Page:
Since the Metropolitan Opera published its ’15-‘16 calendar, Thursday night’s Tosca lost its conductor, tenor and baritone. Who could ever have imagined that the one principal who did show up would be the often elusive Romanian soprano Angela Gheorghiu? Her idiosyncratically alluring, sometimes maddening, always fascinating Floria Tosca inevitably became the evening’s unmissable raison d’être!

Once one of the Met’s biggest stars, Gheorghiu, who recently turned 50, had been absent from its roster for nearly five years when she returned last season for just two performances of La Bohème opposite Michael Fabiano. While those reappearances were mostly well-received, Mimi has been a frequent Met role for her there since her debut in Bohème 22 years ago.

However, the prospect of a Gheorghiu Met Tosca, a portrayal until now seen only in London, Vienna and San Francisco, was a much more enticing prospect for the sizable contingent of diva-watchers who assembled last night curious to discover how the frequently capricious soprano might tackle this most coveted and demanding title role.

Although she had starred in Benoît Jacquot’s effective 2001 film of Puccini’s masterpiece opposite her now ex-husband Roberto Alagna, many doubted she would actually take on the role onstage. Yet five years later she starred in a new production by Jonathan Kent at Covent Garden, captured on DVD at a starry revival there in 2011 conducted by Antonio Pappano with Jonas Kaufmann and Bryn Terfel.

Thursday’s Met Tosca was an altogether bumpier, less glamourous affair. Substituting on the podium for the ailing Placido Domingo, who recently had gall bladder surgery, Paolo Carignani led an often raucous, unsubtle reading that didn’t sound like he was taking any special pains to accommodate his new star. Originally only scheduled to take on Mario Cavaradossi for the final three performances with Liudmyla Monastyrska, Roberto Aronica instead jumped in early for the ailing Massimo Giordano.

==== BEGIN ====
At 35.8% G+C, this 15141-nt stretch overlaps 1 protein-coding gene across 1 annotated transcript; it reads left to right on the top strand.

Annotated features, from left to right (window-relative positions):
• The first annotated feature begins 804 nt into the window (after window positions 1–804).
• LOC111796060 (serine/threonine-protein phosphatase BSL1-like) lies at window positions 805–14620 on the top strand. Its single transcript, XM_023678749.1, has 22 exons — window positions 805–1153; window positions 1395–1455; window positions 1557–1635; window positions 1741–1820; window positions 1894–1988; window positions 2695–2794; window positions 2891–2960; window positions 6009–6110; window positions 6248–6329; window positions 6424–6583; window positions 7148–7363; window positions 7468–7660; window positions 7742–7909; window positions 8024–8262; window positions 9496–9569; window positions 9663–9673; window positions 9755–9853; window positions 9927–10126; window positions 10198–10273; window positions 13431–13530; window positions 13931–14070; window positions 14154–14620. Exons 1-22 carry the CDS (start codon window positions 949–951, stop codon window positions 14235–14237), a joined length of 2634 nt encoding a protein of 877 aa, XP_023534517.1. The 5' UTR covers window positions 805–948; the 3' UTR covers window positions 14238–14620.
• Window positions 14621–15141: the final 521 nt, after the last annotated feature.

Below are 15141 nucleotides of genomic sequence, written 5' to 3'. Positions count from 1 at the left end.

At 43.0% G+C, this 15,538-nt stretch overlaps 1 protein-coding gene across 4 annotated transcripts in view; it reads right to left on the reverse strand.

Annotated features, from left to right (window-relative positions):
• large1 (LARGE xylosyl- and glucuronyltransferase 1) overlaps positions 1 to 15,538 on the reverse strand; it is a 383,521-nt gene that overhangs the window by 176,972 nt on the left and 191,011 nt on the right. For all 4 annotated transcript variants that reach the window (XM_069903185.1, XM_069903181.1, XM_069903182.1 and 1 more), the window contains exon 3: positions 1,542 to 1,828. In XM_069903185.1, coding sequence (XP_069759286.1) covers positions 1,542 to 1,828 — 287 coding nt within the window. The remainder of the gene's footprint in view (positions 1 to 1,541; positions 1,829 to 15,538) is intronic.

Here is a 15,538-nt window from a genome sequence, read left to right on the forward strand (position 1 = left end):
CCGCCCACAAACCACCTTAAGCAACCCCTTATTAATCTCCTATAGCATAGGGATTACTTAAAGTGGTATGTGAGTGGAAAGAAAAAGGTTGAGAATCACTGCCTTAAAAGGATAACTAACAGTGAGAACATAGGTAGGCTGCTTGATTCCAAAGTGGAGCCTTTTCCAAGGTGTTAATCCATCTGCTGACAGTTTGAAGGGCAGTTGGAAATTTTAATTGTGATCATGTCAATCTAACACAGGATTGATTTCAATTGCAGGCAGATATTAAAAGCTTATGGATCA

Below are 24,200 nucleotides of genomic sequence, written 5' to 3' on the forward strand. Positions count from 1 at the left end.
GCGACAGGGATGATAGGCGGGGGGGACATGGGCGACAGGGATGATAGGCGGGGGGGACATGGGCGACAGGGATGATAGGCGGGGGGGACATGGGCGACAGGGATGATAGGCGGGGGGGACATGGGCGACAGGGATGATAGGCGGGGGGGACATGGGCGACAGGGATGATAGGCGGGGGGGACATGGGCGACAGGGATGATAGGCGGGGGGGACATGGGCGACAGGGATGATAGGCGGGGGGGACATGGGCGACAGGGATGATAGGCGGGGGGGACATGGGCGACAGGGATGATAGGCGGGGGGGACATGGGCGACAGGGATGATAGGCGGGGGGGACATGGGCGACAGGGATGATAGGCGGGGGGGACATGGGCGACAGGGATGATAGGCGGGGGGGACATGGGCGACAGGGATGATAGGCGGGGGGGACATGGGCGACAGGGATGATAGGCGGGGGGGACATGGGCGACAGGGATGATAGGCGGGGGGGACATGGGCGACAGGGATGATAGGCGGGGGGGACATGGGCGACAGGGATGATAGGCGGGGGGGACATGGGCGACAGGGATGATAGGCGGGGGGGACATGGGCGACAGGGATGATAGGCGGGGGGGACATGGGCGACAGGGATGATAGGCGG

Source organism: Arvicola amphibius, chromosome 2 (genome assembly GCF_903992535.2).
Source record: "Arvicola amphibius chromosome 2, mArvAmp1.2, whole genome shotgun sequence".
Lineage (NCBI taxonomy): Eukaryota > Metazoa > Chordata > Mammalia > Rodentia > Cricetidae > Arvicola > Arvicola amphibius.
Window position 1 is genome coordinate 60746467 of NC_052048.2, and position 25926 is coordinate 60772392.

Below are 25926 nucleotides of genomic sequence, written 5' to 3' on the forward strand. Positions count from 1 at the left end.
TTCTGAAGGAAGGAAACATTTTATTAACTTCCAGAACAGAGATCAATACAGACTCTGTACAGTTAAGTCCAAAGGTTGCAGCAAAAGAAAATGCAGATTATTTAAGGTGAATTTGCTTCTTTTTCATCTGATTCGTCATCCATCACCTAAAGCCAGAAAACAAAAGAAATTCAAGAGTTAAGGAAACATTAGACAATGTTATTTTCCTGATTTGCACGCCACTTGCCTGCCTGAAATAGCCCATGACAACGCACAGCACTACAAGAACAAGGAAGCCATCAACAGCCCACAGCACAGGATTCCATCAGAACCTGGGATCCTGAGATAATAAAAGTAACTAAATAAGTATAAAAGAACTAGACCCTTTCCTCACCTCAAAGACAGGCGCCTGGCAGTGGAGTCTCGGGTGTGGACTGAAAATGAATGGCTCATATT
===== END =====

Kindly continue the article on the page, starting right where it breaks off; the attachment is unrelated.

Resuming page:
Returning to the Met for the first time since 2008, the handsome Italian tenor generally wielded his big burly instrument like a blunt object. While “Recondita armonia” seemed distracted and brusque, the “Vittoria” sequence in the following act sounded huge, its high notes thrilling. His softly introspective “E lucevan le stelle” began promisingly, but he then leapt to his feet and belted out the final phrases as if trying to reach the back rows at the Arena in Verona! I suspect many squillo-queens were in heaven with this loudly unpoetic Mario, but most of us were left wanting more.

Simon Keenlyside’s cancellation of all of his Rigolettos along with Dmitri Hvorostovsky’s partial withdrawal from Il Trovatore caused baritone chaos at the Met this fall. The originally scheduled Scarpia, George Gagnidze, took over Rigoletto, so Zeljko Lucic, having just finished his run as Iago in the new Otello, arrived early. Lacking the ideal snarling force—his “Te Deum” was particularly underpowered—Lucic gave us a Scarpia who was more the ravenous sensualist than the brutal predator. His warmly enveloping baritone and self-amused demeanor suggested that under other circumstances he might have been a real rival to Cavaradossi.

A delicately moving Violetta, like her compatriots Virginia Zeani and Ileana Cotrubas, Gheorghiu might not have seemed a natural match for Tosca. But Thursday she made the role her own: a feminine, vulnerable woman, not the shrewish virago one often sees. From the beginning, Gheorghiu had the audience on her side, something not every Tosca can manage.

Needless to say, she looked ravishing, first in a sleek black gown with red piping and red veil, then in a striking and immensely flattering crimson creation topped with a new and regal tiara. Richard Peduzzi’s bizarrely stark Castel Sant’Angelo set for the third act saw her swoop in, an avenging angel clad all in black with her lustrously glossy hair now tumbling around her shoulders.